Research has helped build a record of rainfall dating back 65,000 years and shed light on the strategies of Indigenous Australians to cope with a changing landscape
The investigators concluded that carbon in the pandanus nutshell was a good proxy for rainfall
ANSTO researchers provided stable carbon isotope analysis and radiocarbon dating of pandanus nutshells
ANSTO has contributed to research by University of Queensland researchers and the Mirarr Traditional Owners in Northern Australia that has helped build a record of rainfall during the late Pleistocene and Holocene, and shed light on the strategies of Indigenous Australians to cope with a changing landscape.
Ancient food scraps found at Australia’s earliest known site of human occupation, in the Kakadu region of northern Australia, have helped researchers to generate rainfall records dating back 65,000 years.
The research published in Nature Ecology and Evolution provides a unique glimpse into the region’s climate at the time when people first entered the continent from the north, according to University of Queensland and ARC Centre of Excellence for Australian Biodiversity and Heritage researcher Dr Anna Florin.
Using the nutshell of anyakngarra – also known as pandanus – a team of researchers led by Dr Florin worked alongside Mirarr Traditional Owners to develop a novel method to investigate past rainfall at the Madjedbebe site.
Samples of pandanus spiralis were collected from 24 sites between Darwin and Katherine and shipped to ANSTO.
Chemist Linda Barry undertook all the stable carbon isotope analysis to test whether the modern pandanus nutshells were good indicators of water availability in the area.
A linear relationship is observed between precipitation and δ13C values of P. spiralis. Table extracted from Fig 3 Results of modern stable carbon isotope analysis https://doi.org/10.1038/s41559-020-01379-8 Attribution Creative Commons license 4.0 International (CC BY 4.0)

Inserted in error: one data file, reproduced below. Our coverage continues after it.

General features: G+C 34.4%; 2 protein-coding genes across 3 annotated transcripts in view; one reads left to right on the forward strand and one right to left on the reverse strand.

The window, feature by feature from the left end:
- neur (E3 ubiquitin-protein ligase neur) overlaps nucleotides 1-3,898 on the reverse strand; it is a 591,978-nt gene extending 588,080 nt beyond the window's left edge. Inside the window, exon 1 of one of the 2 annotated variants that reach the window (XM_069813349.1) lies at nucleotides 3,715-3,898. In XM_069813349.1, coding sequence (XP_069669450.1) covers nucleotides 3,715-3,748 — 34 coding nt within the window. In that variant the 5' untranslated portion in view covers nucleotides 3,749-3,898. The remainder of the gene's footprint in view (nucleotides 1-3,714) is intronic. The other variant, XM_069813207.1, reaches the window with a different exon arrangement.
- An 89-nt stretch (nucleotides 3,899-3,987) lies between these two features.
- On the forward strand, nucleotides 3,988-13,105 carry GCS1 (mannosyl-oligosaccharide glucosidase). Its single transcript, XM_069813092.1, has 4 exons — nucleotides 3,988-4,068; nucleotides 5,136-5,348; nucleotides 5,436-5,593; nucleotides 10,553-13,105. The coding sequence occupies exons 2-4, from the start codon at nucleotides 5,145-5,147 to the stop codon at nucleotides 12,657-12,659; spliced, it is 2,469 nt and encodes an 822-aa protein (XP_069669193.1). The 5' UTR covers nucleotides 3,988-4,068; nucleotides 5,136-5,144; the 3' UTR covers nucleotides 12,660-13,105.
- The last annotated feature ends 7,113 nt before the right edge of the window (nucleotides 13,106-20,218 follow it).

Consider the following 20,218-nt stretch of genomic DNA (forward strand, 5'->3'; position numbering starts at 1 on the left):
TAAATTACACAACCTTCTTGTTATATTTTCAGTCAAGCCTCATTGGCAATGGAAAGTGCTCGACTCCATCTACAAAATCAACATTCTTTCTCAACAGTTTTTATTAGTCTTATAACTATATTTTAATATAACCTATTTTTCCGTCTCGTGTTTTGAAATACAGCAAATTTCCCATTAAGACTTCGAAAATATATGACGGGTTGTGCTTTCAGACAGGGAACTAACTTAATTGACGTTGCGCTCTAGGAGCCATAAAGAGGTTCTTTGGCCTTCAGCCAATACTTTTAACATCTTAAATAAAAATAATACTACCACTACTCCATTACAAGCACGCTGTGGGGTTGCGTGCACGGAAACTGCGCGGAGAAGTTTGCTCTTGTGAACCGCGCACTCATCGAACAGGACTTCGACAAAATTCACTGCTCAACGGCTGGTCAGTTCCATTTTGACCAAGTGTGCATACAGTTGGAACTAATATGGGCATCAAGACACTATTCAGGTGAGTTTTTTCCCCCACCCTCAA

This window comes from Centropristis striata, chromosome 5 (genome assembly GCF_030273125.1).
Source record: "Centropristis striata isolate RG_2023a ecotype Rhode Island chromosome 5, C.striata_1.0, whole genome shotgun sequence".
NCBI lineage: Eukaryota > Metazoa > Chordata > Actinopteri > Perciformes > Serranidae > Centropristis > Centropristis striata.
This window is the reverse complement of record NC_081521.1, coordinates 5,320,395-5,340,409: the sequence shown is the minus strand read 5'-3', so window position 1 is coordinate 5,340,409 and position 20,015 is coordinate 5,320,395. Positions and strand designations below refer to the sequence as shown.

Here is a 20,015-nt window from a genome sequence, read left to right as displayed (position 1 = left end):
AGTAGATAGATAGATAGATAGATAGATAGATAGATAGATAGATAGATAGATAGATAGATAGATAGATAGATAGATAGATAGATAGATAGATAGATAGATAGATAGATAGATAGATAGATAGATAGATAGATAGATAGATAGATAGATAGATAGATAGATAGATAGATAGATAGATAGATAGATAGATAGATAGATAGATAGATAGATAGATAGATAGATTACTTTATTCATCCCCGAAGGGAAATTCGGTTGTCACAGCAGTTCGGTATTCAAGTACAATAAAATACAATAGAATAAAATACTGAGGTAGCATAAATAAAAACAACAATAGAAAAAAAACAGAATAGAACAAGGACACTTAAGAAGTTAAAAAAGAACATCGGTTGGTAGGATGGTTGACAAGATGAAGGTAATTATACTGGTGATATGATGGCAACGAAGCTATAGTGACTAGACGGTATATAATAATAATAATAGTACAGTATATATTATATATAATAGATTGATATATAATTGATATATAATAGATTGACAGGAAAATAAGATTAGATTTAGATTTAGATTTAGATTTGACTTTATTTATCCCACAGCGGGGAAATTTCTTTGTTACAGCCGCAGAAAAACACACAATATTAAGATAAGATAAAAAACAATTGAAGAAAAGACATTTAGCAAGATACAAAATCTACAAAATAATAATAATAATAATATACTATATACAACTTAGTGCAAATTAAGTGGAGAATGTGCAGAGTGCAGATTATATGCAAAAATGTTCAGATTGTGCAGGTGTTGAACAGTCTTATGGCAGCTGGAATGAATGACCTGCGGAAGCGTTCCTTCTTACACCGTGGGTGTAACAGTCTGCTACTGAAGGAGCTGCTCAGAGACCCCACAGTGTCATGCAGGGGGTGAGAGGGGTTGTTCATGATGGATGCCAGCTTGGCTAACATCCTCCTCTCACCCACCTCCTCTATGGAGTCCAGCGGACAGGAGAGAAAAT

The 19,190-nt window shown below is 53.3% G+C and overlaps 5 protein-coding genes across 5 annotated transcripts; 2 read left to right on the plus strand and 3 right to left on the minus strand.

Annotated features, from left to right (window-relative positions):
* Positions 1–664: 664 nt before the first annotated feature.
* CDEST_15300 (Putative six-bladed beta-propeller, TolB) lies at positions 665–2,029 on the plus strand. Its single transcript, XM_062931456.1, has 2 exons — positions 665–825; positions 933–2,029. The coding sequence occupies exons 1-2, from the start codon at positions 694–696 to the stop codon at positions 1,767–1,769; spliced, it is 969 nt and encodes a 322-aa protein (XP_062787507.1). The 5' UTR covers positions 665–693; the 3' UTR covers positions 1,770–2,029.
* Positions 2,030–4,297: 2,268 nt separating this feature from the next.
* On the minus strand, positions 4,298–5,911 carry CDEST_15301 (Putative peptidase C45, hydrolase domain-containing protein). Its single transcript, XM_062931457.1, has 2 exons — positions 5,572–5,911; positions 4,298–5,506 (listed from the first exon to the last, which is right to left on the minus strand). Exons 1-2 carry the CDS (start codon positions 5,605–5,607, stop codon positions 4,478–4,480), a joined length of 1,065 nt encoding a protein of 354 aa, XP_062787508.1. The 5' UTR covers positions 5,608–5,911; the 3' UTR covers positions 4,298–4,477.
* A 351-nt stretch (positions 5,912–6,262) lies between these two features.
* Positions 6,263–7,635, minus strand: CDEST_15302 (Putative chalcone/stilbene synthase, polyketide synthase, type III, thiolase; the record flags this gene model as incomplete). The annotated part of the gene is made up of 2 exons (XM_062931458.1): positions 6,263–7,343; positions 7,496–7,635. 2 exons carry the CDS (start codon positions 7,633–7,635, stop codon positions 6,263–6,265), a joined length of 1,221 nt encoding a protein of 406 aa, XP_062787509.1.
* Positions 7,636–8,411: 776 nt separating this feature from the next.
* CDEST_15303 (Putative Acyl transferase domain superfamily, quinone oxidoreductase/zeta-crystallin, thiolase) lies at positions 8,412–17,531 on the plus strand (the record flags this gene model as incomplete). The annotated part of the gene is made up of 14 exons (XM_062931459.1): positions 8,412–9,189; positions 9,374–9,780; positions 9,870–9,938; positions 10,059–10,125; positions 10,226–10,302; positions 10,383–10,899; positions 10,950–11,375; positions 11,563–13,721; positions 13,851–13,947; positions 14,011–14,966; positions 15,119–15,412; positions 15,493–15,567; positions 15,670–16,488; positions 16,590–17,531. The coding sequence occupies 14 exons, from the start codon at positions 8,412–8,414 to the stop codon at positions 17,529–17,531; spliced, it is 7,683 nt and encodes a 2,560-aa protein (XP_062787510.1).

The investigators concluded that the pandanus was a good proxy for rainfall
Measurements of stable carbon isotopic values from archaeological pandanus nutshells were then used to reconstruct palaeoprecipitation, an approach that is a potential game changer for palaeoecological and archaeological work in Australia.
Radiocarbon dating of charcoal samples taken from Madjedbebe, supervised by Principal Researcher Dr Quan Hua, was also carried out.
“These samples were used to extend the chronology of the site established by Clarkson et al (2017) to a more recent time,” said Hua.
The nutshells were discovered during excavations at Madjedbebe, on Mirarr country in the Alligator Rivers region, in 2015 and are the leftovers from meals eaten up to 65,000 years ago.
Coupled with other archaeological evidence from Madjedbebe, the research shows that the region was likely a good place to be even during glacial periods, allowing people to thrive during the driest spells in Australia’s history.
Another very significant finding of the study was that the driest time in this long record of human use of the site was not during the Last Glacial Maximum, but today.
Other contributors included CABAH and Gundjeihmi Aboriginal Corporation, contributors to the joint study include the Max Planck Institute for the Science of Human History, University of Washington, University of Canterbury, University of Wollongong and Griffith University.
Florin the past recipient of an AINSE post graduate research award.
Read more about the research on the UQ website: